For year 1 you've paid in $6,000 and paid fees of $90, the market is flat this year . Not a great start but that's a big correction out of the way so should be gravy from here. Notice, the investment manager still took his full fee despite delivering under-performance. Cheeky! so $11,910 goes into the investment in year 2
The fund returns 8% in year 2 and that means at the end of the year, your pot grows to $12,862, not bad. y fees of $193
Year 3, and $18,669 goes back into the market. This year the market returns 10% and you end the year with $20,535. The company take their cut of $308. You forgive the investment manager for year 1.
$26,227 goes into the market. year 4 is another good year with a 9% return and you close out with $28,587, it's going pretty well. You pay your fee of $429 and $34,158 goes back into the market ready for year 5. You send the investment manager a bottle of wine at Christmas and you tell everyone you know that they should invest in your fund as you're outperforming the market.
You get the idea, the process continues for 30 years, the stock market averages 10% return (which it was going to do anyway) and by "Pure coincidence" so does your fund. You close out your investment with a pot of $785,442. You go back to your original agreement which was an 8% return and a pot target of $734, 075. You've made an extra $51,367 more than plan, That's an extra 7%, you're one of life's winners and an investing genius, you plan to spend the extra $50k on that Porsche Boxster you've always wanted to display your wealth and investing prowess. Go you!
But, (you knew there was going to be a but) the facts of this feat in today's society are:
You would have paid the fees even if the investment hadn't performed, all the risk was on you
The stock market returned an average of 10% over the period anyway so where was the value of "Active Management"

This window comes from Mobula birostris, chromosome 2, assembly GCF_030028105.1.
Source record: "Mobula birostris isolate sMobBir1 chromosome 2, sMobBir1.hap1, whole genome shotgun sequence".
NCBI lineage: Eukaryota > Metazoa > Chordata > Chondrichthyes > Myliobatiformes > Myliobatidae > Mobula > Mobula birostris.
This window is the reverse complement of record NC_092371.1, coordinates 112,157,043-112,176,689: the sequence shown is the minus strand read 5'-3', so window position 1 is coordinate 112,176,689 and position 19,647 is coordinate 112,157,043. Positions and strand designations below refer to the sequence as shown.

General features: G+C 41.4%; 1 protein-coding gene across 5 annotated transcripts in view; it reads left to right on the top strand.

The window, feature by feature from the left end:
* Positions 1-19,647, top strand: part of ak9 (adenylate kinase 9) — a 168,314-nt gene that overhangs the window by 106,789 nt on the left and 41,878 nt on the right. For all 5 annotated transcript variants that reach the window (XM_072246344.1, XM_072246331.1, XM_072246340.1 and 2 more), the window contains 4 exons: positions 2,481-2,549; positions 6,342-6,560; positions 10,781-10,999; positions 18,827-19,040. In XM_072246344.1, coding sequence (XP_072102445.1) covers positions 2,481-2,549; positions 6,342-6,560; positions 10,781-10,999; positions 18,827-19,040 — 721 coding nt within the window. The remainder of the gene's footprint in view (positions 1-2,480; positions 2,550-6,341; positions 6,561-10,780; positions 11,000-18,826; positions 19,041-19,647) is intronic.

Whilst there were years where it appeared you'd beaten the market, as the years rolled by, the average return aligned to the index almost exactly.
And here is the kicker, if you had picked a low cost index fund like the one I described above (but there are plenty similar) and paid fees around 0.2% (easily achievable ), and enjoyed the same stock market performance of 10% annual return, your investment would have returned $1,039,356.
Yes, I did say over a million bucks.
$1,039,356 vs. $785,442 - That's $253,914 you lost due to what appears to be a "reasonable" admin fee of 1.5%
Yes, I did just tell you that that 1.5% investment fee cost you more than a quarter of a million dollars.
Let me just twist that whilst it's in there, your profit using an actively managed fund was $605,442. If you had bought a cheap index fund and set-up a monthly automatic payment into it of $500 a month (about 3 hours work max) and done nothing else for 30 years, you would have profited $859,356. That's 42% more profit.
So after that climactic conclusion, let's summarise.
If you believe the following:
The stock market will average 10% return over a period of at least 10 years (but the longer the better)
That no one can guess what is going to happen to the world or financial markets accurately in the next 10 years or beyond
That you have the discipline to not to touch the investment for at least 10 years or more
That the Index you invest in will still exist in 10 years e.g. the S&P500 which is 100 years old so far
And you do the following
You buy a low cost index tracker
You invest a lump sum or regular contribution to it and other than that leave it alone until your target date.
Then I truly believe
You will do the same as or better than any actively managed fund which is bench marked against the same index.
You will make significantly more money by not paying fees to a fund manager.
Now it's impossible to say if I'm right and no one should take this as investment advice, this is my opinion and only you can decide but I'm not the only one with this view, in fact it is one of the cornerstones and broadly accepted belief of the Financial Independence community (FIRE)
I'm also not bashing investment companies or fund managers, I'm sure some of them are perfectly nice people who understand the markets in a way I don't, but they are not bloody clairvoyant or they wouldn't need a job would they?
Even one of the most successful investors of all time Warren Buffet agrees with this and he has a net worth of around $70,000,000,000 (70 billion!) made primarily from the stock market. He has even announced several times that when he passes away, his estate will be invested 10% in cash and 90% in a low cost S&P500 index tracker for his surviving family.
At the end of the day, you do you, but if you do one thing this week, look at every investment you've got from mortgage to pension to savings and find out what fees you're paying on them, as you can see from our example above, just 1.3% in fees (1.5% vs. 0.2%) ended up costing our investor 42% of his return over the life of his investment.
And that's why you never meet a poor investment banker